Legislation unlikely to shed light on boys' case

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Legislation that could open up secretive proceedings in Georgia's juvenile courts is gaining support in the General Assembly's final days.

It appears too late, however, to shed any light on the case of two Augusta brothers.

A year ago Monday, April and Thomas Beasley took their 9-year-old son to the emergency room. He had suffered a blow to the head hard enough to leave him partially blind and deaf. Law enforcement was called in, and Mr. and Mrs. Beasley are now under indictment in Columbia County Superior Court for child abuse.

They have pleaded not guilty to the charges.

When the Beasleys' other son, a 7-year-old, got the chance to talk without his parents, he gave authorities an account of horrific abuse that he and his brother endured over the years. What no one could explain is why it continued to happen and why a Juvenile Court judge -- now dead -- twice sent the youths back to their parents.

"(The brothers) are really the kind of kids the system has failed," Assistant District Attorney Hank Syms told a judge last fall in a successful attempt to keep Mr. Beasley in jail pending trial. "... all I know is that they've presented signs of injuries for years and now (the oldest) is in a situation that he may not recover from."

The secrecy of Juvenile Court is intended to protect children's privacy, but it also hid what happened to the Beasley brothers from November 2001 through last March 30, when the 9-year-old was admitted to Medical College of Georgia Hospital with a subdural hematoma.

That's when the 7-year-old told investigators that his father had slammed his brother to the floor two days earlier. The 9-year-old suffered a mini stroke in addition to the brain injury, according to Columbia County Superior Court records in the criminal case against the Beasleys.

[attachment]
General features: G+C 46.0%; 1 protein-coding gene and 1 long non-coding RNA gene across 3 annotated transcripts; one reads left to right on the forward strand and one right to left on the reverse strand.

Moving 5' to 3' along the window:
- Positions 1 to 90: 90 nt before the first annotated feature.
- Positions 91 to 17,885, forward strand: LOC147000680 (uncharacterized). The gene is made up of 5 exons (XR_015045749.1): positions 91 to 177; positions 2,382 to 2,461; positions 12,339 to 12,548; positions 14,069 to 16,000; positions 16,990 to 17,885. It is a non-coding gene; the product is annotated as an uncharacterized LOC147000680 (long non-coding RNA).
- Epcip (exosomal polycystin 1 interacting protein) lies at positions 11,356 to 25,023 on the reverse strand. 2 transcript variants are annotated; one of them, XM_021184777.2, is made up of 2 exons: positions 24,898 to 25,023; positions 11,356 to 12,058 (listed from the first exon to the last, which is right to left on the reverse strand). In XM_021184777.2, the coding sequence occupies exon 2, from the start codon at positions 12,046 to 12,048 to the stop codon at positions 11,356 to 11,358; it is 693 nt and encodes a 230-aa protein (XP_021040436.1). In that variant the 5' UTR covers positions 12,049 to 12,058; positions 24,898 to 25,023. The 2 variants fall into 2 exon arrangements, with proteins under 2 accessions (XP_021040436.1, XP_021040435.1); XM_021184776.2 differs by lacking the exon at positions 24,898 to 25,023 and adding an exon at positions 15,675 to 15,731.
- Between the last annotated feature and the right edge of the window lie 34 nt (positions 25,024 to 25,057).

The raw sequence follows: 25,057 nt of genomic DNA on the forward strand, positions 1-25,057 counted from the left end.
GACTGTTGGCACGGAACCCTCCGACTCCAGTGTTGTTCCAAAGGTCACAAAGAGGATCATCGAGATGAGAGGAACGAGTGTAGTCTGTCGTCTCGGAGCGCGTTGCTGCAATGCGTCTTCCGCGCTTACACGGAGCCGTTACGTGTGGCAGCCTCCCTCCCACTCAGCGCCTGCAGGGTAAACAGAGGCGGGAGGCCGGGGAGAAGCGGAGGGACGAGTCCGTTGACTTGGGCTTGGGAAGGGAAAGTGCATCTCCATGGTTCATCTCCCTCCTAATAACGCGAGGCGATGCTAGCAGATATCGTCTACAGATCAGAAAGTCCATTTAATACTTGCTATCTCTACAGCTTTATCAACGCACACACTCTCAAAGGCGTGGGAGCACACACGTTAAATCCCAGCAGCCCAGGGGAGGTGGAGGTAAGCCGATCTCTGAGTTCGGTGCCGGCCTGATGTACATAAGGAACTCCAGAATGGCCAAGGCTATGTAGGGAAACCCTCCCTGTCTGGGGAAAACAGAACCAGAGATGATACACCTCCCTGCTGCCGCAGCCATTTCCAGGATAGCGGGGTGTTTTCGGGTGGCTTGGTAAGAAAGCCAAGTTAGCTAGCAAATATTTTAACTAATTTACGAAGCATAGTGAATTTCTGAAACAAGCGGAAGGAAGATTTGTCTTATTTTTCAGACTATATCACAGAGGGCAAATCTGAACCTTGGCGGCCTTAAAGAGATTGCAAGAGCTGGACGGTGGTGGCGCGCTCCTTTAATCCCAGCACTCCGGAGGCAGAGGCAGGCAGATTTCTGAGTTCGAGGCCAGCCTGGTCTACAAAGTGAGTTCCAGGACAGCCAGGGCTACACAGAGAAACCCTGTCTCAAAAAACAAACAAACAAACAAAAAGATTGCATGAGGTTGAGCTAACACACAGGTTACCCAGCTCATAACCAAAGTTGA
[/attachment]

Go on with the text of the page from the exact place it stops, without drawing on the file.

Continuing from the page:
At 7, the younger son has 200 scars on his body, and, according to the court documents, is terrified of water because his father would hold his head underwater until he became dizzy.

Former Superior Court Judge Duncan D. Wheale said he was furious when given details of the case. He presided over Mr. Beasley's bond hearing and denied bond. Prosecutors consented to a $25,000 bond for Mrs. Beasley, whose attorney contends was abused by her husband. She filed for divorce Monday in Columbia County Superior Court.

For a decade, Judge Wheale strongly criticized Augusta's Juvenile Court proceedings. He said children were endangered instead of being helped in the Richmond County Juvenile Court system. The brothers, he said, are victims of that system.

Although often critical of the Department of Family and Children Services, Judge Wheale said that in this case the state agency tried valiantly to protect the children.

School and hospital workers also tried to help them, according to a transcript filed in the Columbia County criminal case..

It started in November 2001 when the Beasleys first came to the attention of medical personnel after they took their older son, then 3, to the emergency room.

The toddler exhibited signs of shaken baby syndrome. Doctors were puzzled because they had never seen that diagnosis in a child as old as 3. They worried because the child had broken ribs. From the stage of healing, they could tell that injury occurred at a different, earlier time, according to court documents.

The brothers were taken from their parents, but Richmond County Juvenile Court Judge Herbert Kernaghan returned them in early 2002 and dismissed the child advocate appointed to look out for their interest. The reason is sealed in closed Juvenile Court files.

Three years later, a school nurse at Sue Reynolds Elementary School called Mr. Beasley. His older son was suffering severe abdominal pain. He refused to go to the school and later, at the hospital, refused to let a doctor operate on his son, according to court documents filed in the Superior Court criminal case.

In January 2006, staff members at the school worried when the older child was absent for several days and returned with puffiness around his eyes. They called the Department of Family and Children Services. School officials called again the next month when the child missed more school and returned with a black eye.